2000 OPEN FORUM Abstracts
UTILIZATION OF PRONE POSITIONING IN LATE PHASE ARDS
Kenneth Miller, RRT, MEd; Stephen Matchett, MD; Frederick Wieand, RRT, BA; Phillip Huffman, MD; Wanda Perich, RN. Lehigh Valley Hospital. Allentown, PA, USA, 18105-1556
Introduction: Turning patients from the supine to the prone position has been proposed as a useful supportive therapy that can improve oxygenation in many patients in ARDS. Clinical studies in ARDS patients have reported that changing to the prone position improves oxygenation in 60-70% of patients and has no deleterious effect on hemodynamics1. Almost 50% of these patients maintained their improvement when returned supine2. Theoretically, a beneficial response to prone positioning would be most likely during the early, edematous phase of ARDS, when lung edema and atelectasis predominate. However, clinical feedback has been lacking to define the optimal time to institute prone positioning during the clinical course of ARDS. Case Summary: A forty-one year-old female was admitted with Diabetic Ketoacidosis and possible sepsis. Post admission the patient suffered a cardiac arrest. The patient was successfully resuscitated following ACLS guidelines, however prior to intubation, gastric aspiration occurred. Post resuscitation x-ray revealed clear lungs. Initial ventilator setting were 600ccx12x50% with a PIP of 38cm/H20, EIP of 24cm/H20 and P/F ratio 255. Several hours later, pulmonary compliance deteriorated, P/F ratio decreased to 100. and a repeat x-ray demonstrated bilateral infiltrates consistent with ARDS. Despite aggressive ventilatory management, pharmological paralysis, kinetic bed therapy, and tracheostomy the P/F ratio remained around 100 and compliance (Clt) below 20cc/cm/H20. During the early course of pulmonary compromise the decision to utilize prone ventilation was discussed but not instituted secondary to hemodynamic instability which was maintained by titration of Levophed and Dopamine. Over the next several days the patient's oxygenation status remained critical with an average P/F ratio of 120 on a range of FIO2 between 60-90% and PEEP levels greater than 12cm/H20. Pulmonary compliance remained less than 20cc/cm/h20. On the nineteen day, after the diagnosis of ARDS, the decision was made to attempt prone positioning. Prior to beginning prone positioning the P/F ratio was 60 and Clt 18cc/cm/H20. After 12 hours of prone positioning the P/F ratio improved to 120 and FIO2 was titrated below 60% for the first time during the patient's clinical course. A chest X-ray twenty-fours after starting prone positioning demonstrated a decrease in interstitial edema. Prone positioning was maintained for a total of forty-eight hours without any hemodynamic compromise. The patient was returned to the supine position without any deterioration in pulmonary status. Subsequently the FI02 was reduced and pressure support was initiated to start the weaning process. days Conclusion: It has been theorized that the maximum benefit from prone positioning would occur early in the clinical course of ARDS. Our case presentation demonstrates that prone positioning can improve oxygenation later in the clinical course of ARDS. The therapeutic utilization of prone positioning should not be limited to the early phase of ARDS.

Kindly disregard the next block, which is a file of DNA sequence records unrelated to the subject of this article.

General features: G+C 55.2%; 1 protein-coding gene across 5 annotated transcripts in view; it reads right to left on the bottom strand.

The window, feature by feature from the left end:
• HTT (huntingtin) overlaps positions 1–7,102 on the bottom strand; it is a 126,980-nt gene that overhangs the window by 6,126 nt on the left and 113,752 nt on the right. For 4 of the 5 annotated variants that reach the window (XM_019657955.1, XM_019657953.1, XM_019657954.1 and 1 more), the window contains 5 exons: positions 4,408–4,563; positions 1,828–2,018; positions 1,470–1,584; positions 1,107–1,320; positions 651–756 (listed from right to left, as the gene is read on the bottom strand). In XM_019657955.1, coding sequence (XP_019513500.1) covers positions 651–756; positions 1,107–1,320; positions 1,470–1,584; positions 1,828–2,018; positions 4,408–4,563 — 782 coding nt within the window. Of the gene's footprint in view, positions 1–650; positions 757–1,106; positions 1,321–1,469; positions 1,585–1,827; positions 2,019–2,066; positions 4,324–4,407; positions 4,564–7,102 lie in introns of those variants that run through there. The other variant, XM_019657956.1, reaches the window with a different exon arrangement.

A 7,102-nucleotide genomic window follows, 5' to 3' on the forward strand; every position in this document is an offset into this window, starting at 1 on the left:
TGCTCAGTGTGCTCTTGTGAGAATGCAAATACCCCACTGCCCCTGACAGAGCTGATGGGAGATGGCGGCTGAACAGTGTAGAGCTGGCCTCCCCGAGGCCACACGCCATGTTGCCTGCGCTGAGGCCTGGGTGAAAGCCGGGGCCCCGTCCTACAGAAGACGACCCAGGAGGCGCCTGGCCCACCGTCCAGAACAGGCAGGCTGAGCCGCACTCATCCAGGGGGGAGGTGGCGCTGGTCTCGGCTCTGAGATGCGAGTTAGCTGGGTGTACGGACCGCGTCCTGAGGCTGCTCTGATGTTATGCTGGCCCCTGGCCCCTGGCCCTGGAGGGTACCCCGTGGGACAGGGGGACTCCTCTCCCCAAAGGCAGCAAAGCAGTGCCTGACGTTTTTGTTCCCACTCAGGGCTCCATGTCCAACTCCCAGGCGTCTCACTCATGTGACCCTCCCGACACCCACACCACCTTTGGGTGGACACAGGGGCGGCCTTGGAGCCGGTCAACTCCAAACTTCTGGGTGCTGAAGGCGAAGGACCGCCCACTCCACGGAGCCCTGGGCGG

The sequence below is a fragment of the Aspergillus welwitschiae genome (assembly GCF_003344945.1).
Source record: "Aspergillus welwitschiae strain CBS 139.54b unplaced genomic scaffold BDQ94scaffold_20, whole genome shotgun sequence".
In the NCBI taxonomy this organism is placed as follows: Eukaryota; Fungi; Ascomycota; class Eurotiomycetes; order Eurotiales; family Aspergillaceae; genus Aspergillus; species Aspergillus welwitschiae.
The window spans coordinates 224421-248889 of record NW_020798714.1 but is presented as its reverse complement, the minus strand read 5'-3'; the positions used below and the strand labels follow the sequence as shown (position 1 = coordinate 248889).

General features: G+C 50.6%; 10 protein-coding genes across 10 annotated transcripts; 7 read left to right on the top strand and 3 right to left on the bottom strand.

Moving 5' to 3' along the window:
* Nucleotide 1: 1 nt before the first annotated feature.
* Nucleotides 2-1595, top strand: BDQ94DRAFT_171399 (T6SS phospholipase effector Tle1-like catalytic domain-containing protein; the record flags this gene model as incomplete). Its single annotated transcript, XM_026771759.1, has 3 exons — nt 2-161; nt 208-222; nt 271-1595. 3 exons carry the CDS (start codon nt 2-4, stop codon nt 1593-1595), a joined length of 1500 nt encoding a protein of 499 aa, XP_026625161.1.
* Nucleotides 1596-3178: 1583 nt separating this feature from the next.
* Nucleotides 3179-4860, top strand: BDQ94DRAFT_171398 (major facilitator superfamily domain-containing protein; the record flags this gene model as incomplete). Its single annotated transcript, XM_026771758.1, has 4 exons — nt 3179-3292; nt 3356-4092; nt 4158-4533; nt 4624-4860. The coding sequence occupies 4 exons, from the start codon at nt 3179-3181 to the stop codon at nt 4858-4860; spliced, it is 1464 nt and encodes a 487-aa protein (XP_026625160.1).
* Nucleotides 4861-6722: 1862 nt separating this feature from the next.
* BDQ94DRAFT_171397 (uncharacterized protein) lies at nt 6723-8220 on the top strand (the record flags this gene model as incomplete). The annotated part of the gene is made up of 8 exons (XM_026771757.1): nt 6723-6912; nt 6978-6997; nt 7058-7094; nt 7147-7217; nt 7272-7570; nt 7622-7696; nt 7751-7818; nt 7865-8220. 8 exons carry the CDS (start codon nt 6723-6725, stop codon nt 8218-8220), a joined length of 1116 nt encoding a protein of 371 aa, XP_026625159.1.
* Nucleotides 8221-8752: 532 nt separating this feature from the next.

1. Langer M, Mascheroni D, Gattinoni L. The Prone Position in ARDS patients. Chest 1988;94:103-107
2. Lamm W, Graham M, Albert R. Mechanism By Which The Prone Position Improves Oxygenation In Acute Lung Injury. Am J Resp Crit Care Med 1994; 150:184-193.